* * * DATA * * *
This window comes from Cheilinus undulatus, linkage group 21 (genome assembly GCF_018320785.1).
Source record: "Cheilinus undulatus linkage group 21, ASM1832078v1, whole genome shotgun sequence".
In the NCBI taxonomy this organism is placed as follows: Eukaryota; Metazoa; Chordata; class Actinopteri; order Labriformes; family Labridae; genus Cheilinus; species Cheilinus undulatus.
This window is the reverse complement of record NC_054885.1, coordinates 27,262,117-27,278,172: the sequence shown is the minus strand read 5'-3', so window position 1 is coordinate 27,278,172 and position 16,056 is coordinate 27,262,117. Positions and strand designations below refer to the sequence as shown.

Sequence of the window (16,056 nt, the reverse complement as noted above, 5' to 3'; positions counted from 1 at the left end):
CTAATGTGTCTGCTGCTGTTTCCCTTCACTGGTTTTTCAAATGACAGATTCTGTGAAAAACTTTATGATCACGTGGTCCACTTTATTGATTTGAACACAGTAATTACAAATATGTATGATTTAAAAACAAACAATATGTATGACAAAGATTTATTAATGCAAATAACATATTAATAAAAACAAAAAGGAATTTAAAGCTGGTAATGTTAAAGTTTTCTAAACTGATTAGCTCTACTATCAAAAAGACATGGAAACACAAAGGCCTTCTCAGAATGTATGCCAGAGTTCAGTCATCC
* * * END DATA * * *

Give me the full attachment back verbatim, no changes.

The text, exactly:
This window comes from Cheilinus undulatus, linkage group 21 (genome assembly GCF_018320785.1).
Source record: "Cheilinus undulatus linkage group 21, ASM1832078v1, whole genome shotgun sequence".
In the NCBI taxonomy this organism is placed as follows: Eukaryota; Metazoa; Chordata; class Actinopteri; order Labriformes; family Labridae; genus Cheilinus; species Cheilinus undulatus.
This window is the reverse complement of record NC_054885.1, coordinates 27,262,117-27,278,172: the sequence shown is the minus strand read 5'-3', so window position 1 is coordinate 27,278,172 and position 16,056 is coordinate 27,262,117. Positions and strand designations below refer to the sequence as shown.

Sequence of the window (16,056 nt, the reverse complement as noted above, 5' to 3'; positions counted from 1 at the left end):
CTAATGTGTCTGCTGCTGTTTCCCTTCACTGGTTTTTCAAATGACAGATTCTGTGAAAAACTTTATGATCACGTGGTCCACTTTATTGATTTGAACACAGTAATTACAAATATGTATGATTTAAAAACAAACAATATGTATGACAAAGATTTATTAATGCAAATAACATATTAATAAAAACAAAAAGGAATTTAAAGCTGGTAATGTTAAAGTTTTCTAAACTGATTAGCTCTACTATCAAAAAGACATGGAAACACAAAGGCCTTCTCAGAATGTATGCCAGAGTTCAGTCATCC